No Fee Unless We Win.

After being in a car accident, you are naturally wondering how much your case is worth. The honest answer is that without knowing the details of your case, it is impossible to know because there are many variables and unknowns that can impact the value of your case.


  • Medical bills
  • Future medical bills
  • Lost wages or future impairment of wages
  • Pain and suffering
  • Out of pocket expenses

What does future impairment of wages mean? It just means that you are allowed to recover money for money that you would have received in the future had you been able to work. Having the right expert, such as an economist, can help you in determining what this number would be by reviewing your tax returns, wage statements and paystubs, and social security earnings.

What are out of pocket expenses?

This is expenses that you might have incurred if you paid for a wheelchair or a knee brace or some kind of medication that was not repaid to you by the insurance company. These tend to be nominal, meaning they are not in the thousands or tens of thousands of dollars.

What does future medical bills mean?

Future medical bills are just what they sound like. They represent money for medical bills you might incur in the future to treat your injuries. For instance, since you only have three years from the date of your injury to file a lawsuit, if you are going to need medical care far into the future, let’s say for the next ten years, then there would need to be money set aside to pay for this treatment.


Pain and suffering are also known as general damages. With regards to pain and suffering, there is normally a loose connection between the amount of your medical bills and the amount you receive in pain and suffering. In other words, if you have a $10,000 medical bill, it is unlikely that you will receive $10.00 in pain and suffering or $10,000,0000. The first number is too low and the second number is too high in relation to the medical bill.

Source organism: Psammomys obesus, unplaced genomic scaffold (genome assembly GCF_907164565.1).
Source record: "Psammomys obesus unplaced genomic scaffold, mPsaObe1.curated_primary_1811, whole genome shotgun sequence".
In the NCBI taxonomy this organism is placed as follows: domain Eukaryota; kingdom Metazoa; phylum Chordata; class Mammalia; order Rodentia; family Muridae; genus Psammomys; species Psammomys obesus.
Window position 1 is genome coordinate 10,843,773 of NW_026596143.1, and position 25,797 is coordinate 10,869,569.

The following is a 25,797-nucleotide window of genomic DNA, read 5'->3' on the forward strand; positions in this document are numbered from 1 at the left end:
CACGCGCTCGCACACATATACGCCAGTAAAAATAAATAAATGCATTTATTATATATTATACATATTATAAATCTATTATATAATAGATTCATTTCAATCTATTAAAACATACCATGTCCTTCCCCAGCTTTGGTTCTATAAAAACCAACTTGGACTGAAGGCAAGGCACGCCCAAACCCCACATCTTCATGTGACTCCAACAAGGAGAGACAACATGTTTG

There are other considerations to take into account as well. The first is how much money the insurance company for the driver has who hit you. It may seem unfair, but legally the insurance company for the at-fault driver who hit you only has to pay, at most, the policy limit of what their customer purchased.


If you do not have Uninsured or Underinsured Motorist Coverage, and if the person who hit you does not have enough insurance to cover your damages, then the only option you have is to try to get a recovery from the driver who hit you. This may be easy or hard. The driver may attempt to hide his or her money, transfer title to the home, or any number of things. It is almost always easiest to simply attempt to get the insurance company to pay for whatever policy they have, if your bills are and damages are significant enough.